An hour before the sun rises over Blantyre, Malawi, Feligasi Dyeratu prepares for a day of wood gathering. Her 12-year-old daughter, Gertrude, is packing the small bundle of food that will sustain the two of them until they return before dark.
Feligasi and Gertrude will leave the other four children in the care of her 9-year-old son, Idan, as they begin their trek up Mount Michiru, Malawi’s highest mountain at 1400 meters. It is 6 kilometers from the small village and it is the only source of firewood available to Feligasi and her family. Gertrude replaced her father, Molan, on the trek after he died a year earlier from pneumonia.
Each time they return to Mount Michiru, they must search more terrain in order to find the twigs, tree limbs, and scrub that constitutes their meager supply of firewood. Sometime within the next few years, they will have to find another source as Michiru will become bare of anything of value.
While Feligasi and Gertrude struggle to survive in such extreme conditions, we here in Payson are surrounded by some 400,000 acres of forest land in Tonto National Forest alone. Like many of the abundant resources we enjoy, we often take the forest for granted.
Tonto Forest, like many of Arizona’s other forests, is facing a crisis. Not because of dwindling supplies of biomass such as the environs of Mount Michiru are facing, but because of the exact opposite. It is overburden and unhealthy.
In an attempt to protect the forest of Arizona, and elsewhere in the U.S., by preventing forest fires, we have placed them in great danger; a predicament that the Forest Service is currently working to resolve.
Instead of becoming a land where wood is becoming scarce and coveted, the forests here are over dense with too many trees and too much grown cover. This has greatly impacted the forest by altering the natural processes that should occur. Too many trees and too much ground cover deplete the water table and leave many small streams and creeks dry. Some have not seen water flowing in them since the time when Native Americans used the water for processing their food supplies along their banks. When forest fires occur today, they burn thousands to hundreds of thousands of acres, instead of a few hundred.
The thinning operations currently conducted by the Forest Service are alleviating the impact to a degree and are to be appreciated. They have a definitive drawback, however: burning the slash and debris left by thinning is the primary means by which the Forest Service can effectively deal with it. And this leads to a great deal of smoke and associated issues.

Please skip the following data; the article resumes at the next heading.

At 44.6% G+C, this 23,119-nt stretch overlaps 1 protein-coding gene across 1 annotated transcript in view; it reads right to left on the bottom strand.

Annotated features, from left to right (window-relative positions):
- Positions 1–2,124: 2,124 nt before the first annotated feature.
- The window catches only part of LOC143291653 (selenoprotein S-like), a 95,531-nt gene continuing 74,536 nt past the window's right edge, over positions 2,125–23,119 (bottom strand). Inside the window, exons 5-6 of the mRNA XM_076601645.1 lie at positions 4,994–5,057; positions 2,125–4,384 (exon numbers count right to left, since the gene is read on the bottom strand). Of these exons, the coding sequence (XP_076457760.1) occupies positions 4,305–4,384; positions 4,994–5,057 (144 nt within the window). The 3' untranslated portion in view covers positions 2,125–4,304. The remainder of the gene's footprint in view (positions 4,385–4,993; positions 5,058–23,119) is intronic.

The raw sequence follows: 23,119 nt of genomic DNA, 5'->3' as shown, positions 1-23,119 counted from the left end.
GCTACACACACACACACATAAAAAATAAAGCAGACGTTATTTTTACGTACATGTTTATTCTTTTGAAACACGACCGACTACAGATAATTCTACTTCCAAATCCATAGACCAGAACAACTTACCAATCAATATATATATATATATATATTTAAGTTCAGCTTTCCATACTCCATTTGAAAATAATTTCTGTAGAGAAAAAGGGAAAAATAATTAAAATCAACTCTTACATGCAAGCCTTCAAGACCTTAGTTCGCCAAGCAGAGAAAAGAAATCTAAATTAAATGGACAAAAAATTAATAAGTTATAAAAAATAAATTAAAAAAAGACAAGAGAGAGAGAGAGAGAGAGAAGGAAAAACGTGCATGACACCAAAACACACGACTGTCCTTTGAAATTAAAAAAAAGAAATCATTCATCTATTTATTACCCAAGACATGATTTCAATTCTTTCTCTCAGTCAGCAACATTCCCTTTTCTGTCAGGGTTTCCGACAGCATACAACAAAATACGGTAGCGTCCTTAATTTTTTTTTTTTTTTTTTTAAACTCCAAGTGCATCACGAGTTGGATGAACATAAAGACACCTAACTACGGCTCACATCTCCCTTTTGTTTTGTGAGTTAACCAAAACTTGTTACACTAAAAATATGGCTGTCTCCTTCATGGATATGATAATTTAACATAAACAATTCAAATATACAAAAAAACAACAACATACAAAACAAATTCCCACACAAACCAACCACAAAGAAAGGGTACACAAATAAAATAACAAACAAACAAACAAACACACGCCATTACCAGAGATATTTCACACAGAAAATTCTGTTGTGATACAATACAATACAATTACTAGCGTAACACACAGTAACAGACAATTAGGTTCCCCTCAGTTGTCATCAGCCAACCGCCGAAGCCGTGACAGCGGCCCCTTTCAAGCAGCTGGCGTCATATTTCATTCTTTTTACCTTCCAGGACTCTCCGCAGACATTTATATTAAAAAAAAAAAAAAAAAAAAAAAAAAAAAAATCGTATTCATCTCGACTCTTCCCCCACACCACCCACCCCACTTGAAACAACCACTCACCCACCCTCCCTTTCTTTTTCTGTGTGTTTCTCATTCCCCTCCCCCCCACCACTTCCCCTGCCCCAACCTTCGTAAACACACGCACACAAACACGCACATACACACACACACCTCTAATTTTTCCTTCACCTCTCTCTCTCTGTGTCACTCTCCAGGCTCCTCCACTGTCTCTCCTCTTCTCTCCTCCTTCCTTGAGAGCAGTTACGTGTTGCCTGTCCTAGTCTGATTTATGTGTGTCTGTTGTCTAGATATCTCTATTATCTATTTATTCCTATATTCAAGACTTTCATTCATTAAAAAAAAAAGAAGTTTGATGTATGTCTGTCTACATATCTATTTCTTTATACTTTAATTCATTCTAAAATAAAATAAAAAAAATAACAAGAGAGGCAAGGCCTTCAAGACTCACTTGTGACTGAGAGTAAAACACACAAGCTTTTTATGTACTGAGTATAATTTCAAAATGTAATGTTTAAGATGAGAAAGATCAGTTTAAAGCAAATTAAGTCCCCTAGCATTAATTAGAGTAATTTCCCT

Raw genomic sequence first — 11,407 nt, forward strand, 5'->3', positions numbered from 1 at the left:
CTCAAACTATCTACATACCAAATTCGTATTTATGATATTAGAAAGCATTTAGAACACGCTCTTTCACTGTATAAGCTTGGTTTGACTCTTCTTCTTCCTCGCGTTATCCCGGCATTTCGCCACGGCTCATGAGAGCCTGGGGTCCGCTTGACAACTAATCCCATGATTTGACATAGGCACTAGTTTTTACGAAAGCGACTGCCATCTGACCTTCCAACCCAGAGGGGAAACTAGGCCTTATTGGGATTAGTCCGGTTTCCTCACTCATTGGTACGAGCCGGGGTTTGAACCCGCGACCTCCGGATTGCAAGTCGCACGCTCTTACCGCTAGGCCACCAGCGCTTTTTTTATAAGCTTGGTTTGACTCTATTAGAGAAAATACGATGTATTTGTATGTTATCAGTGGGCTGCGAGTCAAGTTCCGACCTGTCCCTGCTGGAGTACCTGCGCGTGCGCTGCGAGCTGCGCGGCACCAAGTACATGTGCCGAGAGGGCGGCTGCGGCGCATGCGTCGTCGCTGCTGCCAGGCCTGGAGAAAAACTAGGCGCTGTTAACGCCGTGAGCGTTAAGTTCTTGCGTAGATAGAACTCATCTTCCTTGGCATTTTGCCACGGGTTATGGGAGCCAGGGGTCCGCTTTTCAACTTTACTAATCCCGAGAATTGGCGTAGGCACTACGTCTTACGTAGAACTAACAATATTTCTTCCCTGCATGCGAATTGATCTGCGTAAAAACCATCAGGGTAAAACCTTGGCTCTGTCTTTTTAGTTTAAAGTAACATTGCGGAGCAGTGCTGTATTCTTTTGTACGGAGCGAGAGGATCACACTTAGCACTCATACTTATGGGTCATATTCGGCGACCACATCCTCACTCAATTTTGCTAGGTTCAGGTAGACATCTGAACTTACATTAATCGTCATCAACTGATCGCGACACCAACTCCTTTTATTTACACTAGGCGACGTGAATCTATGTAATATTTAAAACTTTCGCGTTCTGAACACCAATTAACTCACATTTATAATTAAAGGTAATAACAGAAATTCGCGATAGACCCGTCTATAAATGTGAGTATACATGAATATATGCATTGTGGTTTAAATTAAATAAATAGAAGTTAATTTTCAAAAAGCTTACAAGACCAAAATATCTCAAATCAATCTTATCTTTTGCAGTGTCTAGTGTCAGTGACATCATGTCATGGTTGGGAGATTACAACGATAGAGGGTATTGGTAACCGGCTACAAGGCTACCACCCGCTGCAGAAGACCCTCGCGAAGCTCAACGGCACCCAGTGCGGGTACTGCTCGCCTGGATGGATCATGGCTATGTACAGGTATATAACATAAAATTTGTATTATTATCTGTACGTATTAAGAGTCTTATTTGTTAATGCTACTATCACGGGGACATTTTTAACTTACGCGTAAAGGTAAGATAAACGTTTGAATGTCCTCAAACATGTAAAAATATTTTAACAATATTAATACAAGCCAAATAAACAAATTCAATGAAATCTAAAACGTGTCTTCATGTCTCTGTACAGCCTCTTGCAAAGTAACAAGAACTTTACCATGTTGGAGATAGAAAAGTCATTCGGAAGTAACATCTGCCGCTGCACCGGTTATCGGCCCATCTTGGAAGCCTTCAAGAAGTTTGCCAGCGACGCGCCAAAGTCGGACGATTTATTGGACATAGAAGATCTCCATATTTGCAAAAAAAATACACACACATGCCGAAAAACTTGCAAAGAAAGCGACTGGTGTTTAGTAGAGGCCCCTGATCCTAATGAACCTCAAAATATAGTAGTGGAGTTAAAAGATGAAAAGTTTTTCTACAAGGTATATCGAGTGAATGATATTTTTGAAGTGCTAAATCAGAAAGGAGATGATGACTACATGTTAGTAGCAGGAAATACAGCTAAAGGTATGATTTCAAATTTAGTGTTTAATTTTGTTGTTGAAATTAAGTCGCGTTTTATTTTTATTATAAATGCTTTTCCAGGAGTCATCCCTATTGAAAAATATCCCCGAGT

But something more important occurs. Large quantities of biomass are lost in the burning; biomass that Feligasi and Gertrude would consider a godsend. Imagine the two of them encountering stack after stack of tree limbs, branches, and other woody plants lying about as far as they could see. Something anyone can encounter at will here in our forest.
The Forest Service has, on occasion, invited companies and individuals access to this leftover material from thinning, but to no avail. They are uninterested because this type of biomass has little or no economic value. And so, the Forest Service must resort to burning all of it.
It doesn’t have to be that way, however. That biomass represents an abundance of energy in the form of power — power to heat buildings and power to provide electricity. In some instances, the material would still be burned, but in a controlled and managed manner. At a local level it is possible to utilize this biomass, but it will take a local effort to make it happen. It wouldn’t be easy and likely not exceedingly profitable, but it is doable. The technology exists and is being applied in other rural parts of the U.S. The only thing necessary is the will to make it happen here in our back yard.